"...Samuel Taylor Coleridge, suggested that if a writer could infuse a "human interest and a semblance of truth" into a fantastic tale, the reader would suspend judgement concerning the implausibility of the narrative... It might be used to refer to the willingness of the audience to overlook the limitations of a medium, so that these do not interfere with the acceptance of those premises. These fictional premises may also lend to the engagement of the mind and perhaps proposition of thoughts, ideas, art and theories."(Wikipedia, 2011: http://en.wikipedia.org/wiki/Suspension_of_disbelief)
Another aspect that I look for in a book is "suspension of disbelief". Sometimes when an author is so talented, he can convince the reader so utterly of the world he has created that the reader is transported to another world entirely. That world is so convincingly real that it is so very easy to think that it could happen or "suspend disbelief". As far as I can see, there are two major factors that people in the literary industry attributes to "suspension of disbelief": One, the author factor. And two, the reader factor.
- Author Factor
- Author's Convincing Talent: bryngreenwood's comment highlights the idea of "believability" of a story/scene/narrative and the author's convincing ability, in which he said that:
"....last night I had to quit watching a movie because I just didn't believe in the characters. I said, "Look, I'm willing to believe that a neo-Nazi skinhead could fall in love with a black woman, but I don't believe that this skinhead is falling in love with this woman. Simple as that."(Isabel Roman, 2009: http://bit.ly/fefTZa)
- Author's Convincing Talent: Isabel Roman supports the "author's convincing ability" argument and states that "suspension of disbelief" requires a delicate balance of how the writer weaves his fiction. And I quote her:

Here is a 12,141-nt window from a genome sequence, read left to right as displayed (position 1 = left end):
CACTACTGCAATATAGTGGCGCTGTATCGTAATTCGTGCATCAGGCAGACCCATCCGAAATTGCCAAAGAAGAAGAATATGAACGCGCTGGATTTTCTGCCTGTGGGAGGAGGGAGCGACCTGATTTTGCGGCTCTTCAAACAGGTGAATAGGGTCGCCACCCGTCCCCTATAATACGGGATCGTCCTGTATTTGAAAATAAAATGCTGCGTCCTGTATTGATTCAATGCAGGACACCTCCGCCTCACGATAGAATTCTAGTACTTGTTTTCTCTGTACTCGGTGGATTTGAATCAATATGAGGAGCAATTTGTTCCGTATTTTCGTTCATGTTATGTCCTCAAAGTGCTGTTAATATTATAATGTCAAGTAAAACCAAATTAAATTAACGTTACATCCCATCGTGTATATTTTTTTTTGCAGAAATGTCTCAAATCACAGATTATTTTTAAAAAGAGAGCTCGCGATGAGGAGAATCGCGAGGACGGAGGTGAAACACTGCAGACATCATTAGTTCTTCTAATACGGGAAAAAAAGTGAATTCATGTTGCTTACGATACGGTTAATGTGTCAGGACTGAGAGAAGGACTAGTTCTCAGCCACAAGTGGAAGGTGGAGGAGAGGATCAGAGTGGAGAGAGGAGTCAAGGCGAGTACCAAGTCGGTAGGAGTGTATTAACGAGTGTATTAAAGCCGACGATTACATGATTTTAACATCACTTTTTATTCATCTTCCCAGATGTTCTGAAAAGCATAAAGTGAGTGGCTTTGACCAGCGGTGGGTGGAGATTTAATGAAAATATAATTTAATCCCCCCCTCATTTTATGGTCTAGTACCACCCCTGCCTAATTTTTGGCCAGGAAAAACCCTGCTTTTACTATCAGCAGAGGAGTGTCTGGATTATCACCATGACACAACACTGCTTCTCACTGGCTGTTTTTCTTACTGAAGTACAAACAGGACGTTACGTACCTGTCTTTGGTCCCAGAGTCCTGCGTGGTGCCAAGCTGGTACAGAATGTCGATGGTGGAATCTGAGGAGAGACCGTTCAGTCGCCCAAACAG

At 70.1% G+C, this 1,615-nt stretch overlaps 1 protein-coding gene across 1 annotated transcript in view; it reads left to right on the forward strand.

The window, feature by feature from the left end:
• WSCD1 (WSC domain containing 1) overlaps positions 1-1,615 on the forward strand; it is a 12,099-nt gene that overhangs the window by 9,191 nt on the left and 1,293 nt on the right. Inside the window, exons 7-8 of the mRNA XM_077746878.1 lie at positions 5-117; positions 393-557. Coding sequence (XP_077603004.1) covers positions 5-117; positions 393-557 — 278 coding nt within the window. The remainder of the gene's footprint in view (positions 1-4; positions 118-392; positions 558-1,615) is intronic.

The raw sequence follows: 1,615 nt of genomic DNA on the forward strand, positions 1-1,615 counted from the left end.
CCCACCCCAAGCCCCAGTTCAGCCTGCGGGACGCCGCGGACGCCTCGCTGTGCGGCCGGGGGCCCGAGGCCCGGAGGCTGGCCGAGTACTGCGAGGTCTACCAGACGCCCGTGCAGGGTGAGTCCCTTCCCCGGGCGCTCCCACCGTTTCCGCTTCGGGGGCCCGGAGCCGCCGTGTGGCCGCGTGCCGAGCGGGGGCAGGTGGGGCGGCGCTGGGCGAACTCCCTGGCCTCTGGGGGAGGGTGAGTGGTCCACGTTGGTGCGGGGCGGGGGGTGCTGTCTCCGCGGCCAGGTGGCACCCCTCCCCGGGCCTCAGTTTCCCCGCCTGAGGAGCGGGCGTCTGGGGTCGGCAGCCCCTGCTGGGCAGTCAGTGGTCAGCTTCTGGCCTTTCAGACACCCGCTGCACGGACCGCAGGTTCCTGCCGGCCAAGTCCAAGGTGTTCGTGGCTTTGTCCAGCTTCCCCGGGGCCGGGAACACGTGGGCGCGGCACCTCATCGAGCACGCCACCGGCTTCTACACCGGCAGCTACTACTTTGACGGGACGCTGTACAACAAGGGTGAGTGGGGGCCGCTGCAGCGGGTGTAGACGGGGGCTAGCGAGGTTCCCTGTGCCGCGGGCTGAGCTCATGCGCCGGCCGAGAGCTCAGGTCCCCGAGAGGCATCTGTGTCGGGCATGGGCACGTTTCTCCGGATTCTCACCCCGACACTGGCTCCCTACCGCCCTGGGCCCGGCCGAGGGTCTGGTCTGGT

Ordinarily, you might not accept there are true, real Witch Hunters in the world, but presented as fact within a universe, it could be made believable. You can’t be tentative when creating a universe such as this. While dealing with magicks and so on, there’s still that careful line between what people will generally accept as “Well, that’s magick”, and what they’ll say as “That’s ridiculous.”(Isabel Roman, 2009: http://bit.ly/glOOxT).
- Consistency: Allison Pang further argues that the author's consistency with the world he has created plays a major role in the reader's "suspension of disbelief" (Allison Pang, 2011: http://bit.ly/h73e3M). An author is not allowed to break his own rules.
- Another factor attributed to "suspension of disbelief" is the readers or audiences' frame of mind (Welkos, 1993: http://lat.ms/eAxY6M). How receptive is the audience to the world the author has created?
So, "suspension of disbelief" is influenced by the human interest and semblance of truth in the story, plus the author's covincing talents with consistency and the reader's receptiveness.
Whether it's 90% author's talent and 10% reader's receptiveness, is up for debate, because there is no solid evidence that I found to substantiate either way. However in my experience, when it comes to "suspension of disbelief", I find it important that it has to make sense, for me to be able to suspend disbelief. To me, "It happened like that just because it's magic" wouldn't cut it. It wouldn't convince me as a reader to suspend disbelief. Consequently, I would have the tendency to put that book down and pick up another. In which case, I probably would not buy another book by that author ever again. So I say, on top of Allison Pang's "consistency" argument and Isabel Roman's "delicate balance" theory, that the story also has to make sense for a reader to suspend disbelief. So in your experience as a reader, what do you find makes it difficult or easy for you to suspend disbelief?